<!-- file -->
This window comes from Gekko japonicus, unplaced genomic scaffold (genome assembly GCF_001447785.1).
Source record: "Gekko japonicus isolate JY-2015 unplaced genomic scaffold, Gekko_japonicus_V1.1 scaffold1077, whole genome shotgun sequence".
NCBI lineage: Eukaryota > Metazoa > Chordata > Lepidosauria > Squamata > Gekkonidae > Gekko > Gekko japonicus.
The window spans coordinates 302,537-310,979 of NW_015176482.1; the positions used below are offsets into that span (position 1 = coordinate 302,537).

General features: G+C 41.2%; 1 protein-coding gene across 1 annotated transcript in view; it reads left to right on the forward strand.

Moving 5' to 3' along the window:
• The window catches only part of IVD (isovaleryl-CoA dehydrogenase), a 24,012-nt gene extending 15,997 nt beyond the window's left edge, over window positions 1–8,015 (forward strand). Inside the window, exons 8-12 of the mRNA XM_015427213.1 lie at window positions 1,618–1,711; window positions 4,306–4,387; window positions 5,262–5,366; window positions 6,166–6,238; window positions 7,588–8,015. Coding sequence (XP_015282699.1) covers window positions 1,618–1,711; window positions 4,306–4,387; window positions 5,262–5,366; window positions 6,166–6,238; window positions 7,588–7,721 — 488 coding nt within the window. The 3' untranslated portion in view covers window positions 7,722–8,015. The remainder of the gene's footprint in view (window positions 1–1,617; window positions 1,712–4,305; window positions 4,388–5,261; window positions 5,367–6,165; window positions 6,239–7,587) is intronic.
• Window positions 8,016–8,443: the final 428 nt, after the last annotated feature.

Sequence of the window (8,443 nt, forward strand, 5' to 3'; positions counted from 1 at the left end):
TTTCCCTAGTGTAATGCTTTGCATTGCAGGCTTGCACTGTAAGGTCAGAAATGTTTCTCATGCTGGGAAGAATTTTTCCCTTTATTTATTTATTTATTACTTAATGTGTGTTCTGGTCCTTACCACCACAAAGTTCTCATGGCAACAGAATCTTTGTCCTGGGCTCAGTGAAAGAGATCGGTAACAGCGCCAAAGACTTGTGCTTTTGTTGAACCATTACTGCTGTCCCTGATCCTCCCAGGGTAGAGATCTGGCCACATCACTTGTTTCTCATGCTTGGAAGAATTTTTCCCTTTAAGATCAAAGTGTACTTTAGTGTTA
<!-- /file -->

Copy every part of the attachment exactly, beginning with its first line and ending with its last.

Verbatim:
This window comes from Gekko japonicus, unplaced genomic scaffold (genome assembly GCF_001447785.1).
Source record: "Gekko japonicus isolate JY-2015 unplaced genomic scaffold, Gekko_japonicus_V1.1 scaffold1077, whole genome shotgun sequence".
NCBI lineage: Eukaryota > Metazoa > Chordata > Lepidosauria > Squamata > Gekkonidae > Gekko > Gekko japonicus.
The window spans coordinates 302,537-310,979 of NW_015176482.1; the positions used below are offsets into that span (position 1 = coordinate 302,537).

General features: G+C 41.2%; 1 protein-coding gene across 1 annotated transcript in view; it reads left to right on the forward strand.

Moving 5' to 3' along the window:
• The window catches only part of IVD (isovaleryl-CoA dehydrogenase), a 24,012-nt gene extending 15,997 nt beyond the window's left edge, over window positions 1–8,015 (forward strand). Inside the window, exons 8-12 of the mRNA XM_015427213.1 lie at window positions 1,618–1,711; window positions 4,306–4,387; window positions 5,262–5,366; window positions 6,166–6,238; window positions 7,588–8,015. Coding sequence (XP_015282699.1) covers window positions 1,618–1,711; window positions 4,306–4,387; window positions 5,262–5,366; window positions 6,166–6,238; window positions 7,588–7,721 — 488 coding nt within the window. The 3' untranslated portion in view covers window positions 7,722–8,015. The remainder of the gene's footprint in view (window positions 1–1,617; window positions 1,712–4,305; window positions 4,388–5,261; window positions 5,367–6,165; window positions 6,239–7,587) is intronic.
• Window positions 8,016–8,443: the final 428 nt, after the last annotated feature.

Sequence of the window (8,443 nt, forward strand, 5' to 3'; positions counted from 1 at the left end):
TTTCCCTAGTGTAATGCTTTGCATTGCAGGCTTGCACTGTAAGGTCAGAAATGTTTCTCATGCTGGGAAGAATTTTTCCCTTTATTTATTTATTTATTACTTAATGTGTGTTCTGGTCCTTACCACCACAAAGTTCTCATGGCAACAGAATCTTTGTCCTGGGCTCAGTGAAAGAGATCGGTAACAGCGCCAAAGACTTGTGCTTTTGTTGAACCATTACTGCTGTCCCTGATCCTCCCAGGGTAGAGATCTGGCCACATCACTTGTTTCTCATGCTTGGAAGAATTTTTCCCTTTAAGATCAAAGTGTACTTTAGTGTTA